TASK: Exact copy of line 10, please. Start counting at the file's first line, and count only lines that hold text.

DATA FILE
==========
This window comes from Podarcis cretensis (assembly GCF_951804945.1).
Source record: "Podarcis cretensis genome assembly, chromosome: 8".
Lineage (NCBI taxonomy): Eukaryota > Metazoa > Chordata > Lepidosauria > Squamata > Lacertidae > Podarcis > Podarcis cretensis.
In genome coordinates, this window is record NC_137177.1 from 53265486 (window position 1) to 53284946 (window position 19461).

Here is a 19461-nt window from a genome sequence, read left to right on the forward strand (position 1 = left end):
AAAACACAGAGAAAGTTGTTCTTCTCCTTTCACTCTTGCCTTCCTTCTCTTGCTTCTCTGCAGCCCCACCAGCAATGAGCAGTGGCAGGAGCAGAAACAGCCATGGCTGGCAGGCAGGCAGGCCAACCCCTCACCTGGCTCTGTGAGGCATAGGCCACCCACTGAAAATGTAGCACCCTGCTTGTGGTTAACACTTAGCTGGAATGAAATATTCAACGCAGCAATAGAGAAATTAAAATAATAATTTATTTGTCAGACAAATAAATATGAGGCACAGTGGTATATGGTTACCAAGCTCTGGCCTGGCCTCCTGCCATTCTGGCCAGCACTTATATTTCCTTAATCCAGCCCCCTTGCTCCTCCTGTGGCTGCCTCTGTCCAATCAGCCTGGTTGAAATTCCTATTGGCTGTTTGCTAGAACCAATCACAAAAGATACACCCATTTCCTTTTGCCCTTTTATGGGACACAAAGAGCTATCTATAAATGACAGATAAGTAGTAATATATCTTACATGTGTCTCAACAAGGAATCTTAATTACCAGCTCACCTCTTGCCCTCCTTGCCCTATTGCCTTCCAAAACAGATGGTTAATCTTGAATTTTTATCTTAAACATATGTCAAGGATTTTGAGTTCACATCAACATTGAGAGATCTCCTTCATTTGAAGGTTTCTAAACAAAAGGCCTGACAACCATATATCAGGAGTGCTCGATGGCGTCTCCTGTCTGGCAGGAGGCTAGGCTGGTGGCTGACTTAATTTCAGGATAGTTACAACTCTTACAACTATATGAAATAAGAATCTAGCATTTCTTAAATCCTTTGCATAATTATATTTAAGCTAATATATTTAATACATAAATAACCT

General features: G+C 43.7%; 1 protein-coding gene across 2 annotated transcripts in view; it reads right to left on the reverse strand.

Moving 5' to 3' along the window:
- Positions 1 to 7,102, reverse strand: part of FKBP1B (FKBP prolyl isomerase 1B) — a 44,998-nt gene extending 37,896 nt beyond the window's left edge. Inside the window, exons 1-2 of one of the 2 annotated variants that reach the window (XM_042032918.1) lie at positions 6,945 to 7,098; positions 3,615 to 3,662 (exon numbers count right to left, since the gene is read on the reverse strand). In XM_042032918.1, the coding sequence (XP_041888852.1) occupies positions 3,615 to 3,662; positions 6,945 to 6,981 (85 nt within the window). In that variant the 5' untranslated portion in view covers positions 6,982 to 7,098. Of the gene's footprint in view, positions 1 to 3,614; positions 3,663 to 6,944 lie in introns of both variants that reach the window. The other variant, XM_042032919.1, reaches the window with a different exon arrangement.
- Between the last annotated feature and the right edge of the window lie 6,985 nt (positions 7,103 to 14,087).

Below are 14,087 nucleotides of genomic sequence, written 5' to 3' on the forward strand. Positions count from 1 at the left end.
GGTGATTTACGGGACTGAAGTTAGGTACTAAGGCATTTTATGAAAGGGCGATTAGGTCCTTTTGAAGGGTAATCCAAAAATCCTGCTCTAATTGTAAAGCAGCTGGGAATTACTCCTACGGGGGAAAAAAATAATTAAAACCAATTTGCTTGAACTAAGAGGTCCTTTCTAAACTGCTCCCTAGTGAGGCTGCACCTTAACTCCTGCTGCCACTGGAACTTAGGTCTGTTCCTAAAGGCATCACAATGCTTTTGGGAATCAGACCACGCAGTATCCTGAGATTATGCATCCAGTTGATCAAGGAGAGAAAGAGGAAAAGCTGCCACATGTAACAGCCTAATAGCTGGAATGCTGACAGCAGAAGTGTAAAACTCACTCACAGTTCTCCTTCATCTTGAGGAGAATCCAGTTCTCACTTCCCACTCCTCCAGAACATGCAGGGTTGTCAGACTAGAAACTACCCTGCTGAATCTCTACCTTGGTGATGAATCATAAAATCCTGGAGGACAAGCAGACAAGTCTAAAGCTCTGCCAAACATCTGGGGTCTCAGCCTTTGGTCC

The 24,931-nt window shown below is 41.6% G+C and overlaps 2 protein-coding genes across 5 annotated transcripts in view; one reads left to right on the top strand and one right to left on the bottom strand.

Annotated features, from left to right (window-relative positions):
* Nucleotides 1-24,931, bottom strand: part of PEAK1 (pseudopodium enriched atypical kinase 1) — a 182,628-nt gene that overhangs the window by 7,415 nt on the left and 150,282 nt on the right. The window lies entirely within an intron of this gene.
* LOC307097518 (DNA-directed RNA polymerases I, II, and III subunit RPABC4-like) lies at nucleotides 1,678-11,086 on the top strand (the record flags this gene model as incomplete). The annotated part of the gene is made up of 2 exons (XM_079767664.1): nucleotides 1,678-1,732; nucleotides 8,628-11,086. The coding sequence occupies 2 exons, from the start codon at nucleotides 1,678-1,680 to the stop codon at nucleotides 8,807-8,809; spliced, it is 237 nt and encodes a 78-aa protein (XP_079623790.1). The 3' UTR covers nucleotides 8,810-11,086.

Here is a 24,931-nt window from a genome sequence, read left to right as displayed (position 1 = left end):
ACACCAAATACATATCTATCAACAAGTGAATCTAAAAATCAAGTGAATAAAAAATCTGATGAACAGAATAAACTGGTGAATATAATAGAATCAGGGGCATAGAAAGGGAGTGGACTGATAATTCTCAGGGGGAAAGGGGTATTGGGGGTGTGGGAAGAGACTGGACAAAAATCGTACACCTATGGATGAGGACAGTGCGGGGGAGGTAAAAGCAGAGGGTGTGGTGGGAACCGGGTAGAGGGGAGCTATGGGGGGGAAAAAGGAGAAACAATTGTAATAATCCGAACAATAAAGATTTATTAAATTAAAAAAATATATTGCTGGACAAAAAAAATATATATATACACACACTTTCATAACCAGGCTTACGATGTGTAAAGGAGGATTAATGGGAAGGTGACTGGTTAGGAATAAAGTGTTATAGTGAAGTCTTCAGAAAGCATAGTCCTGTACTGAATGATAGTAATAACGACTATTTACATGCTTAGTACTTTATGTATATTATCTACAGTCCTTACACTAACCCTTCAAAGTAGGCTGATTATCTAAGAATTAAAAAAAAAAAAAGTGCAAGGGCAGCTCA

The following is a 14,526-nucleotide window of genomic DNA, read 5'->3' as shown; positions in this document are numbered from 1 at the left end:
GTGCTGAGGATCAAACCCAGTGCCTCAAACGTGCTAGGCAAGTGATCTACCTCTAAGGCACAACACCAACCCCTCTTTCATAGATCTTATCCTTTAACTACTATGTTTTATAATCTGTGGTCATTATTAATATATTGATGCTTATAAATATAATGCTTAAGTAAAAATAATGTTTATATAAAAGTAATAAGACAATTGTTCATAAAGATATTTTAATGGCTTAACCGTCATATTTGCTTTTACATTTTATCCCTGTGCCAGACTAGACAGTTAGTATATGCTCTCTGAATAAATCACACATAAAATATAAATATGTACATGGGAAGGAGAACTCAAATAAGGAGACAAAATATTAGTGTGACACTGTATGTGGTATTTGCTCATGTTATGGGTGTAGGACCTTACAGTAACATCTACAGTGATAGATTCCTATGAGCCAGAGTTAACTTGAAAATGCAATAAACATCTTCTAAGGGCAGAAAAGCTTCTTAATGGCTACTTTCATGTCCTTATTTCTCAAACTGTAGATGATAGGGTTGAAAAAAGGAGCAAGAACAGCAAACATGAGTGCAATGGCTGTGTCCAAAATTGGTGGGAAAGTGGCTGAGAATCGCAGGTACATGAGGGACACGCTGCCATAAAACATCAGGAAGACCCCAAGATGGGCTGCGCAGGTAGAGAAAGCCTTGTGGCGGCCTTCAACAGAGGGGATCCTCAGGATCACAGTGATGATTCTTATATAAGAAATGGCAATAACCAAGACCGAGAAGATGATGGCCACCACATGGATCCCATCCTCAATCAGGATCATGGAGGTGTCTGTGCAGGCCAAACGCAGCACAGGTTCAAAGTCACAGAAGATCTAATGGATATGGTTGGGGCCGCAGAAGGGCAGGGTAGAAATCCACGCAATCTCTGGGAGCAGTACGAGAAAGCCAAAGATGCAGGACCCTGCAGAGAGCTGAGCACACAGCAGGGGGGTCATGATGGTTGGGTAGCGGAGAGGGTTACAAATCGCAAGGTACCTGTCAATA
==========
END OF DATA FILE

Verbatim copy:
- Between the last annotated feature and the right edge of the window lie 6,985 nt (positions 7,103 to 14,087).